As I wrote earlier, I cannot comment on the 'system' or how things work in general in Russia, i've never been there and haven't been involved in the sport professionally, so I haven't met any professional skiers from Russia and I can't simply generalize. I can only comment on what I've experienced in the countries I've lived in and the athletes I have met, but to me it's the generalization that's still a big issue around the world. People rely too much on news. People simply 'assume' that whatever person A says, must be true. We don't want to go deeper, to do research or to ask. I could make an educated guess and say that there may be some truth on what western media 'sources' provide but it's not as extreme nor does it paint the whole picture. Likely, it's something that's in the middle. The old monicker of 'they are a closed society, it's totalitarian, state-sponsored, they are all drunk and drugged' seems to have stuck on and quite a few in the west have still latched on to that idea. It's 'likely' this happened, and it's 'likely' state-sponsored doping happened, and it's 'likely these and those athlete's were implicated....' That's what we've been told over and over again. How can we decide whether or not that's true? Is it the source? Is it results of the Russians that's worrisome? Is it when they beat athletes that are 'presumed clean?' Is it when they win that it's doping, or are they doped no matter the position? Is it the fact that for 50 years Russia was a communist country? Whose 'reports' are we to trust? If it's mentioned that it's politics as usual, then those that claim it will be labeled as 'apologists' and 'victims' and supporters of Putin and the Kremlin.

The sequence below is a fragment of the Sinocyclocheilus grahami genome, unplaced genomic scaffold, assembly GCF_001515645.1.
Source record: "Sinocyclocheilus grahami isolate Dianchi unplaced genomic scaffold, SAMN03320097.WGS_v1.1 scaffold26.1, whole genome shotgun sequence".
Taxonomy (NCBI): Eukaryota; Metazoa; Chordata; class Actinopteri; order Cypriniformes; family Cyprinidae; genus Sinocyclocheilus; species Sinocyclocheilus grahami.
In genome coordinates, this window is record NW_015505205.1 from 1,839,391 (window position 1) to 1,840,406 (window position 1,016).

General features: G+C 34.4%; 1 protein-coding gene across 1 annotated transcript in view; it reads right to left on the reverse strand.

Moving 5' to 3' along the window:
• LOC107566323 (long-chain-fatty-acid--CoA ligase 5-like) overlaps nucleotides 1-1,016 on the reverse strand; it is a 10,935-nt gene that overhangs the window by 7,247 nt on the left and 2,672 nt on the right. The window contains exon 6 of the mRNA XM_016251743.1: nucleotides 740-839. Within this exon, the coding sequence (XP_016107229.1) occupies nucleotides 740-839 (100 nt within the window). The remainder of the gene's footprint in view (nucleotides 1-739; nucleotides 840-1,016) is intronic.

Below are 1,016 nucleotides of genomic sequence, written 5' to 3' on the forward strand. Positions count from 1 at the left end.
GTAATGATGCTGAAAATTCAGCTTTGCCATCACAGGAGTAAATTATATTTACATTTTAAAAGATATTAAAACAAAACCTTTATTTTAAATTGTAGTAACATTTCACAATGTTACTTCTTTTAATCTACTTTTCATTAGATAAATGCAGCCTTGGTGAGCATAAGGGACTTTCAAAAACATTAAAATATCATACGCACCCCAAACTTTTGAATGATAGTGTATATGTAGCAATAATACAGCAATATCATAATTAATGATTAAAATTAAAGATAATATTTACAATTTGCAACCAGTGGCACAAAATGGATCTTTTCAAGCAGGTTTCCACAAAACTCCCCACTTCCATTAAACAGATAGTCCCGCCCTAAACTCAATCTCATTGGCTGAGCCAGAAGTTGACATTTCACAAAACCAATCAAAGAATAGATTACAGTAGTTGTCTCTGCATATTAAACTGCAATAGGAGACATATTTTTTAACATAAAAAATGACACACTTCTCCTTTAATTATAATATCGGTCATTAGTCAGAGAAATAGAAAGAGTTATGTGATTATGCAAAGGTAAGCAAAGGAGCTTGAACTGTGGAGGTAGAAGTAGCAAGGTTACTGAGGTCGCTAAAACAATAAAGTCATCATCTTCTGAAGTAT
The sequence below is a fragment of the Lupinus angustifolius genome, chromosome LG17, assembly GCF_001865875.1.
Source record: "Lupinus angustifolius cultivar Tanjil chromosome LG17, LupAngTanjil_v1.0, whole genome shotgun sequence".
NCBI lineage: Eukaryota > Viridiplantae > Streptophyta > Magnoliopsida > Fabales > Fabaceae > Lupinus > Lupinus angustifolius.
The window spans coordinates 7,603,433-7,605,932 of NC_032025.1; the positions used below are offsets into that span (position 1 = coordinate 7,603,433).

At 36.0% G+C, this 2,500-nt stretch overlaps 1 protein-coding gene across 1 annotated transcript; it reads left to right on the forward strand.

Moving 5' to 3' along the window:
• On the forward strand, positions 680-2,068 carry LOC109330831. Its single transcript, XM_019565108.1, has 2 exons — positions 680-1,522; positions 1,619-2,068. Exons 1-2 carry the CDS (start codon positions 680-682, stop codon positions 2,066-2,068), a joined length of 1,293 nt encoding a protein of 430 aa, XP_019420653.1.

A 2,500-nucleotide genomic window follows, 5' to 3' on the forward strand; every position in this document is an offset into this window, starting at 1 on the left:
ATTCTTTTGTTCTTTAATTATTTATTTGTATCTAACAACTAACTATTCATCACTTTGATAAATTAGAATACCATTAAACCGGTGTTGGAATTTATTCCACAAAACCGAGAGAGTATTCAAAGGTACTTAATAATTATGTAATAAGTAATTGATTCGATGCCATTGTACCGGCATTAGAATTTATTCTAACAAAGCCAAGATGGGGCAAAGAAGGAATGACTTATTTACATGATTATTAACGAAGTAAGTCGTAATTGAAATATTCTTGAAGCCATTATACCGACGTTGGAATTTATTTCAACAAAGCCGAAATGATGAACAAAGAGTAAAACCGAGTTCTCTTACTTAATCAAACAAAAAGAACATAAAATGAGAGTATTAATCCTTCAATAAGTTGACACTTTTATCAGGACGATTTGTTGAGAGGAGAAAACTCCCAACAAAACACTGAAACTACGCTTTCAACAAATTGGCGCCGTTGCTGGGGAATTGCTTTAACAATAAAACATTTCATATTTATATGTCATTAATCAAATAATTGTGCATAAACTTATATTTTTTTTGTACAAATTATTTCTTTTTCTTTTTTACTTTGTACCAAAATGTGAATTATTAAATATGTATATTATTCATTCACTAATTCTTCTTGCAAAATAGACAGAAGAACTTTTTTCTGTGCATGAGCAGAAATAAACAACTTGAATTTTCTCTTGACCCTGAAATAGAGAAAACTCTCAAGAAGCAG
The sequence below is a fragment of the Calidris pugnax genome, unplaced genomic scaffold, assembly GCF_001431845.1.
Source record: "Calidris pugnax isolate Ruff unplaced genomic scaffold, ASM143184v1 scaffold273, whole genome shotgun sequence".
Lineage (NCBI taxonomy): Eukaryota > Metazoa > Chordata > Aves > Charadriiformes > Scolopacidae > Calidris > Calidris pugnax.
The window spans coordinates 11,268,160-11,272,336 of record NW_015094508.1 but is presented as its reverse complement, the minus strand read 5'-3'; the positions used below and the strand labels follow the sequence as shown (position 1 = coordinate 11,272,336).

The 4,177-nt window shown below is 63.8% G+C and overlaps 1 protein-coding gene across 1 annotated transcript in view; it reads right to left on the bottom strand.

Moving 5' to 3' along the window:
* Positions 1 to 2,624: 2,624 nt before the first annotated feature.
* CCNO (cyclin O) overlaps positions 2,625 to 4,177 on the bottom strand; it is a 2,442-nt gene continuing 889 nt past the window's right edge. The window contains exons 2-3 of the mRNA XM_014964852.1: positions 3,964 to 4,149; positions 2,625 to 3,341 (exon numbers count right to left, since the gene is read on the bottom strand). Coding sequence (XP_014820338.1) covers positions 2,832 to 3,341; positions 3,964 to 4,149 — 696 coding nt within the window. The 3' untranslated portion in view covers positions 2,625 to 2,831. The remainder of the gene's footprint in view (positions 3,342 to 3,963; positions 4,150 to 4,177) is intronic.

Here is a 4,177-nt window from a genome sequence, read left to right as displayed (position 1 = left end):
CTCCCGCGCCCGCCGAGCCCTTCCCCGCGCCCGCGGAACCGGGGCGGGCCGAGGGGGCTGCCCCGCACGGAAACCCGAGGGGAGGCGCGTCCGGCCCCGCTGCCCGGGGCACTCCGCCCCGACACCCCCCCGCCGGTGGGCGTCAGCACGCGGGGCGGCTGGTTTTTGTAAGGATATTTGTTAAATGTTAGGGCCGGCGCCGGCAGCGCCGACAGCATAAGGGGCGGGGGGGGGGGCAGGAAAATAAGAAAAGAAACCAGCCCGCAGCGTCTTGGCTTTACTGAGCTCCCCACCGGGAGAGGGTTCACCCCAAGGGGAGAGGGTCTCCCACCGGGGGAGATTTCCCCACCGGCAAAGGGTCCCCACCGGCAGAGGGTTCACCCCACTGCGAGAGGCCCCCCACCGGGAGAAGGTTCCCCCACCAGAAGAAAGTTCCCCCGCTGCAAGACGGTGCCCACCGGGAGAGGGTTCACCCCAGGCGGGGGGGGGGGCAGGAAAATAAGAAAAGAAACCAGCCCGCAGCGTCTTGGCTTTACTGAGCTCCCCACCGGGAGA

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BullsFan22 said:
zarnack said:
That Russian sporting system is totalitarian sounds believable enough though. But it's not just about doping matters. Their athletes get burnt out more easily in general, due to overtraining or excessively high demands. I think in terms of sheer talent pool Russia could easily take on Norway in ski sports, but they are not able to maximize their potential due to that inefficient system.